“The Weekly is sure to run articles selectively choosing from any and all allegations that can be used to cast aspersions on the Diocese of Monterey. The Diocese of Monterey, in turn, will be forced to choose between the specter of responding publicly and, thus, continue to prolong and extend a matter that was long-ago resolved, or risk the danger that a ‘no comment’ statement will be seriously misconstrued. Either way, the Diocese of Monterey is sure to face a deluge of negative press coverage from the Weekly without any semblance of an even playing field.”
San Juan Bautista attorney Daniel J. De Vries, representing Fitz-Henry, told the judge:
“There is no public interest because he wasn’t found to be guilty of anything.”
Monterey Superior Court Judge Thomas Wills said it was “not an easy decision,” but opted to adhere to his tentative decision to modify the protective order so as to allow disclosure of the documents, with specified redactions and exceptions.
His stayed his order to maintain the status quo until the appeals court could act.
Appeals Court Decision
In affirming, the Court of Appeal agreed with the Diocese that the statutory requirements for intervention by the newspaper were not met. That had no effect on the outcome, however; Elia explained:
“Nevertheless, aside from its challenge to the intervention on procedural grounds, the Diocese does not cite authority precluding the Weekly’s standing to request access to the discovery materials. The court was presented with an issue over which the parties themselves disagreed: Doe wished to release the documents, while the Diocese vigorously opposed it. Whether or not the procedural device of intervention was correct, the modification order itself can be reviewed for jurisdictional and substantive sufficiency.”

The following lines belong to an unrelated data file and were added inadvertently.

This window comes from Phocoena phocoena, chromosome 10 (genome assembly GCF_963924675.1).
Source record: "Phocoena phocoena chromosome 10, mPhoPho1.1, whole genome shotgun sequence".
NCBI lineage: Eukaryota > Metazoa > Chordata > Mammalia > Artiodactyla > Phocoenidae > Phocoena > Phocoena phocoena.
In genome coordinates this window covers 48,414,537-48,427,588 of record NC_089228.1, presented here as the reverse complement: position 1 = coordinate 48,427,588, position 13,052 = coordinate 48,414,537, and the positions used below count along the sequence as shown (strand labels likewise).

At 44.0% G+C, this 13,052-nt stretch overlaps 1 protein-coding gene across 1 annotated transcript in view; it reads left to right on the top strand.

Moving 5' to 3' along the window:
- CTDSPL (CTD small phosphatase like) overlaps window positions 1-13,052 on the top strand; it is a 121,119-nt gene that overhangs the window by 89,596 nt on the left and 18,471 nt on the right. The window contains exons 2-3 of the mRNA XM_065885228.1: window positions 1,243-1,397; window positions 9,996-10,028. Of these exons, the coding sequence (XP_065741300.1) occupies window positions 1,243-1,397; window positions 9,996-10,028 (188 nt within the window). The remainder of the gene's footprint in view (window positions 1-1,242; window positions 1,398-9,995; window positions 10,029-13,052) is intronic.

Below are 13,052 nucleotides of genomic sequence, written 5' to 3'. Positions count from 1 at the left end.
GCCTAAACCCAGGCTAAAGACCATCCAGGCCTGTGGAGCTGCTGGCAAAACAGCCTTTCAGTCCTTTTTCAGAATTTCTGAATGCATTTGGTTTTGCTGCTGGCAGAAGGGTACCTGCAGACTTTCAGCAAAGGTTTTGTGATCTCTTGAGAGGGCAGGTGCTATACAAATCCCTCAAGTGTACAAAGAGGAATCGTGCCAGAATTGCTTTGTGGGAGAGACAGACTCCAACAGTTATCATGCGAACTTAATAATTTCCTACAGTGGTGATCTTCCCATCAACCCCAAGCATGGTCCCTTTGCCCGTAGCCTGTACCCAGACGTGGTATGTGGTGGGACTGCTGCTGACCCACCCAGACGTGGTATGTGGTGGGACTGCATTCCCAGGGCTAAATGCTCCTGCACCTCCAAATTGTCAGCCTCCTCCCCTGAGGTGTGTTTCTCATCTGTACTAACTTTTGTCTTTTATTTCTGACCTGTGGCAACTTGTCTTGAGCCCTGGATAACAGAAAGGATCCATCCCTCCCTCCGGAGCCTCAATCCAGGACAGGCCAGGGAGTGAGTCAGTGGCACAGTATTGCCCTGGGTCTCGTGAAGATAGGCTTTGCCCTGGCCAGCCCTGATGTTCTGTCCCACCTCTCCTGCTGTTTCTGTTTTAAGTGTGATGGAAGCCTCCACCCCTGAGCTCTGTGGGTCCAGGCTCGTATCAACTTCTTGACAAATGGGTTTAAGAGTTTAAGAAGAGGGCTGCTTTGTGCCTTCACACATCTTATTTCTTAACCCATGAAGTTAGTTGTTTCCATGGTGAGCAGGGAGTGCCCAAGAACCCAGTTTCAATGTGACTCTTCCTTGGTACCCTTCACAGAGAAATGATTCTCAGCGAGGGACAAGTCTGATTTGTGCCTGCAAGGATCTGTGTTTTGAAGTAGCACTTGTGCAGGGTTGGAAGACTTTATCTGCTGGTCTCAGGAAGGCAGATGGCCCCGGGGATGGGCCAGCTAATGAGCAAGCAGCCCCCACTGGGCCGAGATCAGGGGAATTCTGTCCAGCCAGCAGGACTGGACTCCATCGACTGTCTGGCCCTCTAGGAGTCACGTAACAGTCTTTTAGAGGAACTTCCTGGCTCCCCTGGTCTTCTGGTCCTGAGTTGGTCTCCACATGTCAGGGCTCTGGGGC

The jurist wrote:
“On this record we cannot find an arbitrary or unreasonable exercise of the superior court’s discretion. The court identified relevant privacy and public interests, and it carefully screened the materials to ensure that individual identities were protected.”
The Diocese argued that it would not have been as forthcoming as it was in providing discovery if it had known there would have post-trial disclosure, and would have sought a document-by-document determination as to discoverability. Elia responded:
“The Diocese’s assumption that it could rely on the permanence of the protection was not reasonable, both under the law and under the terms of the order itself, which was subject to modification upon “further notice.” The court was not bound by Doe’s stated intent in any event; once the litigation ended, the preservation of an impartial jury pool (and thus of defendants’ right to a fair trial), which was the predominant reason for the protective order, was no longer a reason for the restriction.”
Elia said the Diocese “is understandably concerned” about news media coverage in the event the documents are disclosed and the dilemma of having to “try the case in the press” or suffer adverse consequences from not commenting. He wrote:
“We cannot, however, presume the inevitability of this scenario. The possibility of unfavorable press coverage does not mean that the Weekly’s readers would necessarily accept a negative slant imposed on the subject or be confused about its relevance. While some readers may find the Weekly’s reporting newsworthy and of current concern, others might question its accuracy, reject it as sensationalistic journalism, or regard the subject as obsolete and uninteresting in light of the 10-year interval since the underlying events and the termination of Fitz-Henry’s service. And the Diocese, should it choose to respond, is well equipped to repel any statements it believes to be inaccurate or in the nature of unwarranted “smear tactics.” The superior court was entitled to accord these concerns less weight than the public interest in ‘avoiding future harm’ through knowledge of the Diocese’s awareness of and response to alleged clergy misconduct—even while filtered through the post hoc (and possibly even speculative and unreliable) reporting by the media.”
The case is Doe v. The Roman Catholic Bishop of Monterey, California, H040662.